Then the jury can decide: Does a 1.4% chance of error = "reasonable doubt." At this point we'd see every person working in high tech manufacturing thrown off every jury, since in the private sector they shoot for a six sigma error rate and 1.4% is less than four sigmas - a false conviction in one out of every 71 cases. Given the volume business done in Texas courts, that works out to a lot of folks.

Anonymous said...

Grits, I think that's the point. The system assumes some level of imperfection. That's why the standard of proof is "beyond a reasonable doubt" rather than "absolute certainty." The Cole case is a tragedy. But not any more so than parents who lose their children to drunk drivers (MADD). Or children who are abused or murdered. The problem is that every time victim's advocacy groups use one of these anecdotal tragedies as an example of why laws need to be toughened, you belittle their grief and decry their cause is illegitimate. How is that any different from what you're doing here with the Cole case? I'm sure if you wanted to spend an extra billion dollars on criminal justice system improvements, you might be able to push that 98.6% success rate over 99%. But do you think that would be a more prudent expenditure of our tax dollars as opposed to spending it on, maybe, education? I realize promoting controversy about the criminal justice system is your hobby. And that's great. We should constantly be striving for improvement in every profession, be it health care, public transportation, professional athletic competition, etc.. But contrary to the impression that you seek to give people in your writings, the sky is not falling. The "system" gets it right way, WAY more often than it makes mistakes. And I think the vast majority of the people in this state realize it.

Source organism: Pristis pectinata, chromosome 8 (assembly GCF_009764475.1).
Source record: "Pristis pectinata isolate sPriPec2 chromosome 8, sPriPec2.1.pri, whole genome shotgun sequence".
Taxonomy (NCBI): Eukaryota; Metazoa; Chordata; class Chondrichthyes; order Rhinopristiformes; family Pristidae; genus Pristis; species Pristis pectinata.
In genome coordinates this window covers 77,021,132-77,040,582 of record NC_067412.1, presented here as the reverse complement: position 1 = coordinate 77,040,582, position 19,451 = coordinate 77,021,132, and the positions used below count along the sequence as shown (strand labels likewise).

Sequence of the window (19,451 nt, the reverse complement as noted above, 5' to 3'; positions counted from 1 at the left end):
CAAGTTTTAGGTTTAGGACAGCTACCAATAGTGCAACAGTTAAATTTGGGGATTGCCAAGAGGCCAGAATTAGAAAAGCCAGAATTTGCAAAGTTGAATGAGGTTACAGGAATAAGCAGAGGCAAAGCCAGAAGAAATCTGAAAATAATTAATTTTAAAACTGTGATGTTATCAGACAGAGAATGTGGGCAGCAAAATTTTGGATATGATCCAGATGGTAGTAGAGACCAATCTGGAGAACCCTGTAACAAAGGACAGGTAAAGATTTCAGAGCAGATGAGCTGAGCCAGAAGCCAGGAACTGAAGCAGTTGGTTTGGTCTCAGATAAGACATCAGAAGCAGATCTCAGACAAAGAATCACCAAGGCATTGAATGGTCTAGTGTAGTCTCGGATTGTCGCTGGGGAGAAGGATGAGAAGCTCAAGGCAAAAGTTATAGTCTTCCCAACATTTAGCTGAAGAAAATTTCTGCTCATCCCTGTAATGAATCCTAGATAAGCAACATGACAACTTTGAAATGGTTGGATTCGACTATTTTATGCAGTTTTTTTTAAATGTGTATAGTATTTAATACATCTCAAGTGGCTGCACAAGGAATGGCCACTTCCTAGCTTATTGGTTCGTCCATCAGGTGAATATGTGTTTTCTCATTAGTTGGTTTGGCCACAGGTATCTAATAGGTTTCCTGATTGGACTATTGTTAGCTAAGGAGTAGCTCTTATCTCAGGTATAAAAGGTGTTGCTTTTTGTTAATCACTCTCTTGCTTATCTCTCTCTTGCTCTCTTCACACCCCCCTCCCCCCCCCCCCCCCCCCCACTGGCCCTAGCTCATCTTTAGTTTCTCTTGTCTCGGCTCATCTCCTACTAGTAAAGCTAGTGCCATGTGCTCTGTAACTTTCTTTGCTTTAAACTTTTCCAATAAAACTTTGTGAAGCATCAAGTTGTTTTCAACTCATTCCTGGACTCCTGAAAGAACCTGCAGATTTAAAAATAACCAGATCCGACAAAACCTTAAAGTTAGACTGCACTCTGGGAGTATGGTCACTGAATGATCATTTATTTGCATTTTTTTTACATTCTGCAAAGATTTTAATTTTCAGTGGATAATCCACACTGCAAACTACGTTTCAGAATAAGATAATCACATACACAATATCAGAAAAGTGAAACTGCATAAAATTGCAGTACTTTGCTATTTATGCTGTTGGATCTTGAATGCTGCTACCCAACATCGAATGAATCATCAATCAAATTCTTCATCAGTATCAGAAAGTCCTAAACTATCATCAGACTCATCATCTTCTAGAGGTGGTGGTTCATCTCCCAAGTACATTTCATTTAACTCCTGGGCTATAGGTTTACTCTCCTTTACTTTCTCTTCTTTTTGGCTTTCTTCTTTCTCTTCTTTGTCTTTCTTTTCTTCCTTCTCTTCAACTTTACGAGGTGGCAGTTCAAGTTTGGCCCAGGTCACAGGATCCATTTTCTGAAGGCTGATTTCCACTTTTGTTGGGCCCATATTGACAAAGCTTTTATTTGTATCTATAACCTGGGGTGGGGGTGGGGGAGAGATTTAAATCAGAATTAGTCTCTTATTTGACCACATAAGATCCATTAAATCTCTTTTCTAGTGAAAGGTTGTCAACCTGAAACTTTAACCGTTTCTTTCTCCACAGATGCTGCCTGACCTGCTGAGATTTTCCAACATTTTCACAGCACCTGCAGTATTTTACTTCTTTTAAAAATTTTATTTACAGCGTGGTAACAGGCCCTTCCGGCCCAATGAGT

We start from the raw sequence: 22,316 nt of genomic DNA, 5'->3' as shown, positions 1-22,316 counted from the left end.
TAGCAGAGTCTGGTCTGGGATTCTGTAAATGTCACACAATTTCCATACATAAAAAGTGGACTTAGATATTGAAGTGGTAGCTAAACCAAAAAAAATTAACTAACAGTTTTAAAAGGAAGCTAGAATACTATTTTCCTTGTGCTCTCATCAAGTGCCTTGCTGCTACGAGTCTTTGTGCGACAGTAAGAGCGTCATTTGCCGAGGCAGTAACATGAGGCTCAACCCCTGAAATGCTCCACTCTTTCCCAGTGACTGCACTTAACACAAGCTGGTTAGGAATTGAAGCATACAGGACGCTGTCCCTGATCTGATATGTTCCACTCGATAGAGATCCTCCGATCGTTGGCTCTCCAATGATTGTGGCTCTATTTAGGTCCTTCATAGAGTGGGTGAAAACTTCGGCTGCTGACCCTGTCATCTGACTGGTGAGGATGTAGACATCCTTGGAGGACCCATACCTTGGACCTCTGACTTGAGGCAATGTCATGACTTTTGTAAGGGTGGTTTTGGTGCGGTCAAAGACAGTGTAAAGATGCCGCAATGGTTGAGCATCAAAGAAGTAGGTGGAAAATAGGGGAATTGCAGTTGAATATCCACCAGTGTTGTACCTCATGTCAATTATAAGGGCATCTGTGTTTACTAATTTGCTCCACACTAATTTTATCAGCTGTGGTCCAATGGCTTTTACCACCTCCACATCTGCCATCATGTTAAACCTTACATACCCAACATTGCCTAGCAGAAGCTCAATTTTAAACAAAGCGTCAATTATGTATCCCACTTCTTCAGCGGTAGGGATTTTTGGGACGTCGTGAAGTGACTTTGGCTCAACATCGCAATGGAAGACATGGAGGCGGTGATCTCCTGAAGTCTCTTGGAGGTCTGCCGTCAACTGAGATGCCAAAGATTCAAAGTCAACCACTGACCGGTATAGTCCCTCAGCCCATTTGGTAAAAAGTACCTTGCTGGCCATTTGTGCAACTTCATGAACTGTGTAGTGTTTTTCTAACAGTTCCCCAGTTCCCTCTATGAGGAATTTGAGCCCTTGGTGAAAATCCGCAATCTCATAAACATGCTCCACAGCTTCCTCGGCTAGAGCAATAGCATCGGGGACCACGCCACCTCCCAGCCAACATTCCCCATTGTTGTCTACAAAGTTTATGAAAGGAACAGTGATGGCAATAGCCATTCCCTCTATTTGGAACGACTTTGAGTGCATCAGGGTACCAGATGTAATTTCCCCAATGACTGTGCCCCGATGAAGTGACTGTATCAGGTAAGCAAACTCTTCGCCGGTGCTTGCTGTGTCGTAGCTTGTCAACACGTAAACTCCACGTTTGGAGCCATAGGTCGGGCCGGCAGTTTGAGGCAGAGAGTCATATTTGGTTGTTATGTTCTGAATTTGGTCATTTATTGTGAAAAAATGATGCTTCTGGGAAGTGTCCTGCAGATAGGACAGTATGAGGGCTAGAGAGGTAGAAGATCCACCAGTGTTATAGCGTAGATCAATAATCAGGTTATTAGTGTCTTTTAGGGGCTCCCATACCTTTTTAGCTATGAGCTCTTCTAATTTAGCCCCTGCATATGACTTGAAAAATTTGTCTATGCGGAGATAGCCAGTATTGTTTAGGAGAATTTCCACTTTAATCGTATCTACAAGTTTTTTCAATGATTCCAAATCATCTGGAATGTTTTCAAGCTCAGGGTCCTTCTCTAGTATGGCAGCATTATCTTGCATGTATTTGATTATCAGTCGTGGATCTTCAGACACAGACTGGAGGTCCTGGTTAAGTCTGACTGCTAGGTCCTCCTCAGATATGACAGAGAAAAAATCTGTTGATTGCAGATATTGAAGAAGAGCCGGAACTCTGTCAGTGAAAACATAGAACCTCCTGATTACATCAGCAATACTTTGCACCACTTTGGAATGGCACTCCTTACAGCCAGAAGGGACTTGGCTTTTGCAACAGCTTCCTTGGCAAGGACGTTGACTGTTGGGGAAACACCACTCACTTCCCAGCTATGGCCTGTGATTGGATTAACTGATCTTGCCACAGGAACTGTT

Anonymous said...

Her highness Reed, has not and will not EVER admit being wrong. Those who vote for her are voting for her Gestapo mentality! Don't ever get on her S&@T list, you'll regret it. Vote for change, vote LaHood.

Gritsforbreakfast said...

8:34 writes: "The Cole case is a tragedy. But not any more so than parents who lose their children to drunk drivers (MADD)."